Although we did not detect any adverse clinical outcomes in this trial, the suspension of antiretroviral therapy in individuals who are doing well on effective therapy should not be taken lightly. Interruption of antiretroviral therapy in a group of individuals who were started on therapy with more advanced disease in the SMART study led to an increased rate of HIV-1 associated morbidity and mortality. (3) Since most therapeutic immunization studies are much smaller than the SMART study, such events would likely go undetected in therapeutic vaccine studies.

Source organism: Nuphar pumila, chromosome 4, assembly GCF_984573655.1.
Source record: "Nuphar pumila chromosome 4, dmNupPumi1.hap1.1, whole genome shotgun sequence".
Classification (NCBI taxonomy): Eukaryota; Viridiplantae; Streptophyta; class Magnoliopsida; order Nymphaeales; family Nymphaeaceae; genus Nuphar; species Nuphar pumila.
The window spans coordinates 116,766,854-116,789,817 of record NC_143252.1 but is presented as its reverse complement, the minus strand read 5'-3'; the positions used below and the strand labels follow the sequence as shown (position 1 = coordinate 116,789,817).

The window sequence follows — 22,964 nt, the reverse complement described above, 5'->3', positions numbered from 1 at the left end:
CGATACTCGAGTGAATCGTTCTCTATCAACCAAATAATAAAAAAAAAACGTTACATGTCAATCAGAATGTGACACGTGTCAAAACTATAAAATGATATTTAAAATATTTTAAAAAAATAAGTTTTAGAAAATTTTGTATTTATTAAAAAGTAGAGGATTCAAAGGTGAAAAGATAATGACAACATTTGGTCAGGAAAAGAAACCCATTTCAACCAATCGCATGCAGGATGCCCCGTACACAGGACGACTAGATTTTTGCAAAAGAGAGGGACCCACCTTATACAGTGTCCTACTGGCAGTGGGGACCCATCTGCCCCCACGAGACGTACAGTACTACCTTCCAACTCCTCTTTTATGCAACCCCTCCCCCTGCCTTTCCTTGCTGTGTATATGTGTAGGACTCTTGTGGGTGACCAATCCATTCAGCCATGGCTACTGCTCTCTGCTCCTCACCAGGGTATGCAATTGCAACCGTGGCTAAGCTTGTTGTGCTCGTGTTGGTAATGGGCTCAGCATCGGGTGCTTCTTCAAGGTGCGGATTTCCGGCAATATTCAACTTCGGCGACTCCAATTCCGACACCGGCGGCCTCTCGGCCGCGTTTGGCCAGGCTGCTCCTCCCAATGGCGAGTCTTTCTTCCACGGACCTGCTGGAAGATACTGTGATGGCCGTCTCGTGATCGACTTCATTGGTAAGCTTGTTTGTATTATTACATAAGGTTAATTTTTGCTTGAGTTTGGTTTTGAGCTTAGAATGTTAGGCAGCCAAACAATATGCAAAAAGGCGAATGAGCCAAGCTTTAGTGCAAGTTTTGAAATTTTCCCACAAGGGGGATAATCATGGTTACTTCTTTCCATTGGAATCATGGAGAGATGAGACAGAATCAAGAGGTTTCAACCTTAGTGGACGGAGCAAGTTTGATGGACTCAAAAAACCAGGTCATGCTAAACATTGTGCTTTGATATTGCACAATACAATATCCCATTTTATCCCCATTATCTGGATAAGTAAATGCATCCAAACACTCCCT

Clinically meaningful augmentation of HIV-1 specific immunity remains an elusive but important goal that could be of benefit in chronic HIV-1 infection and could provide important insights into the development of an effective preventive vaccine. Future studies with more immunogenic vaccines or in patient populations who might be more likely to respond to vaccination are worthy of consideration. This study provides insights into the potential effects of modest and transient increases in virus-specific cellular immunity on viral rebound kinetics and could serve as a reference point for the degree of immunogenicity that should be exceeded in future studies before candidate vaccines advance to ATI study designs. We believe that ATI should be reserved for vaccines that elicit substantially greater immunogenicity than we observed in this study or that have been demonstrated in other completed studies. We would recommend against inclusion of participants with underlying conditions placing them at increased risk of morbidity from ATI including those with more advanced HIV disease when antiretroviral therapy was started, those at increased cardiovascular risk, those with renal or HIV-1 related neurologic disease or those with HBV or HCV co-infection. Despite favorable trends in viral rebound kinetics, these did not approximate those that would be expected to have any discernible effect on the course of disease.